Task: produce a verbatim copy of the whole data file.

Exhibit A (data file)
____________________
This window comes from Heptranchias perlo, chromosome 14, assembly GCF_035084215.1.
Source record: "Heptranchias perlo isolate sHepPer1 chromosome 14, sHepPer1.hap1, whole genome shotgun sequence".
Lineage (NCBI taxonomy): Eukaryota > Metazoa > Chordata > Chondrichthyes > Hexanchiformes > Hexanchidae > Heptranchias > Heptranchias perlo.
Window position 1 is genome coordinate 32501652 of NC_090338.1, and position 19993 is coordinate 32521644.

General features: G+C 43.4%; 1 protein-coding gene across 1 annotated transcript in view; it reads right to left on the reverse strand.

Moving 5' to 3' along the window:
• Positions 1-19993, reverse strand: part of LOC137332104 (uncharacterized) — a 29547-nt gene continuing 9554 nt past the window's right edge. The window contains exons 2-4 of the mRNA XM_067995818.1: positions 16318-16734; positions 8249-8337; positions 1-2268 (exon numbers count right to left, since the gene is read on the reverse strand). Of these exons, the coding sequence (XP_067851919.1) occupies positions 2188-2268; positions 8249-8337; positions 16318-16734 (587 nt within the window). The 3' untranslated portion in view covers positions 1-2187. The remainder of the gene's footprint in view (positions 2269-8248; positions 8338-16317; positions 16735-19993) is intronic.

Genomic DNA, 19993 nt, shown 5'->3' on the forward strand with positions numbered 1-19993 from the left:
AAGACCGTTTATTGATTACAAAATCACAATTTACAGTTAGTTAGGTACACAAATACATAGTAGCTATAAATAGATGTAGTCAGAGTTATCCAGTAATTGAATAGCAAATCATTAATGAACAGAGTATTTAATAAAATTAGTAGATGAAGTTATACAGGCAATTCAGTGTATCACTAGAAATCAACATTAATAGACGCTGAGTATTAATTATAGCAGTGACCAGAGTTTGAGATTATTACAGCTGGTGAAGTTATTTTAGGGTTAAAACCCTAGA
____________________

This window comes from Heptranchias perlo, chromosome 14, assembly GCF_035084215.1.
Source record: "Heptranchias perlo isolate sHepPer1 chromosome 14, sHepPer1.hap1, whole genome shotgun sequence".
Lineage (NCBI taxonomy): Eukaryota > Metazoa > Chordata > Chondrichthyes > Hexanchiformes > Hexanchidae > Heptranchias > Heptranchias perlo.
Window position 1 is genome coordinate 32501652 of NC_090338.1, and position 19993 is coordinate 32521644.

General features: G+C 43.4%; 1 protein-coding gene across 1 annotated transcript in view; it reads right to left on the reverse strand.

Moving 5' to 3' along the window:
• Positions 1-19993, reverse strand: part of LOC137332104 (uncharacterized) — a 29547-nt gene continuing 9554 nt past the window's right edge. The window contains exons 2-4 of the mRNA XM_067995818.1: positions 16318-16734; positions 8249-8337; positions 1-2268 (exon numbers count right to left, since the gene is read on the reverse strand). Of these exons, the coding sequence (XP_067851919.1) occupies positions 2188-2268; positions 8249-8337; positions 16318-16734 (587 nt within the window). The 3' untranslated portion in view covers positions 1-2187. The remainder of the gene's footprint in view (positions 2269-8248; positions 8338-16317; positions 16735-19993) is intronic.

Genomic DNA, 19993 nt, shown 5'->3' on the forward strand with positions numbered 1-19993 from the left:
AAGACCGTTTATTGATTACAAAATCACAATTTACAGTTAGTTAGGTACACAAATACATAGTAGCTATAAATAGATGTAGTCAGAGTTATCCAGTAATTGAATAGCAAATCATTAATGAACAGAGTATTTAATAAAATTAGTAGATGAAGTTATACAGGCAATTCAGTGTATCACTAGAAATCAACATTAATAGACGCTGAGTATTAATTATAGCAGTGACCAGAGTTTGAGATTATTACAGCTGGTGAAGTTATTTTAGGGTTAAAACCCTAGA